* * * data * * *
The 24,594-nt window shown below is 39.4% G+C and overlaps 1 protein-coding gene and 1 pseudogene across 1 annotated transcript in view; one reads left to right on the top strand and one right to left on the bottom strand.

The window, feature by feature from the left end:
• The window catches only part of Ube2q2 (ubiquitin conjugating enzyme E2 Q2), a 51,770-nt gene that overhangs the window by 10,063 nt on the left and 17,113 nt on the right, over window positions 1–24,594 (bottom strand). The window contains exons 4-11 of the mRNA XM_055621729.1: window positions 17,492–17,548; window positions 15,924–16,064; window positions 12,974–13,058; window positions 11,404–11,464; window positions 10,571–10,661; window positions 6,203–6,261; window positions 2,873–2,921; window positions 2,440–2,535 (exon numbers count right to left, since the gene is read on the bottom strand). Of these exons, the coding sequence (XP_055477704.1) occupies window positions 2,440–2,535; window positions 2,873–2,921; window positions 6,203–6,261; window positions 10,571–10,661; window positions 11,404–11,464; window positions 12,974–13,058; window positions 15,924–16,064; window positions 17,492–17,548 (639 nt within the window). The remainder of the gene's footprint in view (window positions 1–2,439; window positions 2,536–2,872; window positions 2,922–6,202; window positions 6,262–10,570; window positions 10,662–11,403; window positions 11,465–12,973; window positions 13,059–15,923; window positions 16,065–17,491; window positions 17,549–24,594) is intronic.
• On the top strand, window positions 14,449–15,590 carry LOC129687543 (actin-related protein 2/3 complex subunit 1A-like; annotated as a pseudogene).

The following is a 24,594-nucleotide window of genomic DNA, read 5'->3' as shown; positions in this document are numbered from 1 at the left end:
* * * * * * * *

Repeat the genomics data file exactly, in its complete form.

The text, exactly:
The 24,594-nt window shown below is 39.4% G+C and overlaps 1 protein-coding gene and 1 pseudogene across 1 annotated transcript in view; one reads left to right on the top strand and one right to left on the bottom strand.

The window, feature by feature from the left end:
• The window catches only part of Ube2q2 (ubiquitin conjugating enzyme E2 Q2), a 51,770-nt gene that overhangs the window by 10,063 nt on the left and 17,113 nt on the right, over window positions 1–24,594 (bottom strand). The window contains exons 4-11 of the mRNA XM_055621729.1: window positions 17,492–17,548; window positions 15,924–16,064; window positions 12,974–13,058; window positions 11,404–11,464; window positions 10,571–10,661; window positions 6,203–6,261; window positions 2,873–2,921; window positions 2,440–2,535 (exon numbers count right to left, since the gene is read on the bottom strand). Of these exons, the coding sequence (XP_055477704.1) occupies window positions 2,440–2,535; window positions 2,873–2,921; window positions 6,203–6,261; window positions 10,571–10,661; window positions 11,404–11,464; window positions 12,974–13,058; window positions 15,924–16,064; window positions 17,492–17,548 (639 nt within the window). The remainder of the gene's footprint in view (window positions 1–2,439; window positions 2,536–2,872; window positions 2,922–6,202; window positions 6,262–10,570; window positions 10,662–11,403; window positions 11,465–12,973; window positions 13,059–15,923; window positions 16,065–17,491; window positions 17,549–24,594) is intronic.
• On the top strand, window positions 14,449–15,590 carry LOC129687543 (actin-related protein 2/3 complex subunit 1A-like; annotated as a pseudogene).

The following is a 24,594-nucleotide window of genomic DNA, read 5'->3' as shown; positions in this document are numbered from 1 at the left end: